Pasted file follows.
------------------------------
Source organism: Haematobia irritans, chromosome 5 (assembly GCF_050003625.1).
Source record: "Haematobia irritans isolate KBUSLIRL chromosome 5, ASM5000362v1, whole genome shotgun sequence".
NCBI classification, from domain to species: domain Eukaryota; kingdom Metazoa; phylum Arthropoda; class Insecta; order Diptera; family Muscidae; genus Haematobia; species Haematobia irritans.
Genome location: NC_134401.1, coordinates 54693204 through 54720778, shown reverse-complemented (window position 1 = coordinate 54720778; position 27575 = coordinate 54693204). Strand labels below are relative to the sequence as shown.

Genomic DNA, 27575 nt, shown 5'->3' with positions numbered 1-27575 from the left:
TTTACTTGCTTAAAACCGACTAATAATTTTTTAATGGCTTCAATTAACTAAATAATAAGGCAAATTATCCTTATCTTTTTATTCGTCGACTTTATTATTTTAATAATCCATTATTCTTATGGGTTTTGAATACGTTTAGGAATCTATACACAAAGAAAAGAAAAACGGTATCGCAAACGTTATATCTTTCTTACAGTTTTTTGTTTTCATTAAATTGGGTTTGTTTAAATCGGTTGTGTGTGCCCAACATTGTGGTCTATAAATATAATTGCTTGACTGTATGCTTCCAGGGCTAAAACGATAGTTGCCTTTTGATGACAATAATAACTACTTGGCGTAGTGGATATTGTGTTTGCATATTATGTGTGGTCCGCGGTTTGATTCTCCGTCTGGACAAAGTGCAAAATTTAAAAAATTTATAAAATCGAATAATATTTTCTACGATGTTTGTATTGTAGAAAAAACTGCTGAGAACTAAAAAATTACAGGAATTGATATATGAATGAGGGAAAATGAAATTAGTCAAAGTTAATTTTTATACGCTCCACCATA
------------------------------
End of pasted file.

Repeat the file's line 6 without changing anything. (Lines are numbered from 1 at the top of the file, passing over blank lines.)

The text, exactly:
TTTACTTGCTTAAAACCGACTAATAATTTTTTAATGGCTTCAATTAACTAAATAATAAGGCAAATTATCCTTATCTTTTTATTCGTCGACTTTATTATTTTAATAATCCATTATTCTTATGGGTTTTGAATACGTTTAGGAATCTATACACAAAGAAAAGAAAAACGGTATCGCAAACGTTATATCTTTCTTACAGTTTTTTGTTTTCATTAAATTGGGTTTGTTTAAATCGGTTGTGTGTGCCCAACATTGTGGTCTATAAATATAATTGCTTGACTGTATGCTTCCAGGGCTAAAACGATAGTTGCCTTTTGATGACAATAATAACTACTTGGCGTAGTGGATATTGTGTTTGCATATTATGTGTGGTCCGCGGTTTGATTCTCCGTCTGGACAAAGTGCAAAATTTAAAAAATTTATAAAATCGAATAATATTTTCTACGATGTTTGTATTGTAGAAAAAACTGCTGAGAACTAAAAAATTACAGGAATTGATATATGAATGAGGGAAAATGAAATTAGTCAAAGTTAATTTTTATACGCTCCACCATA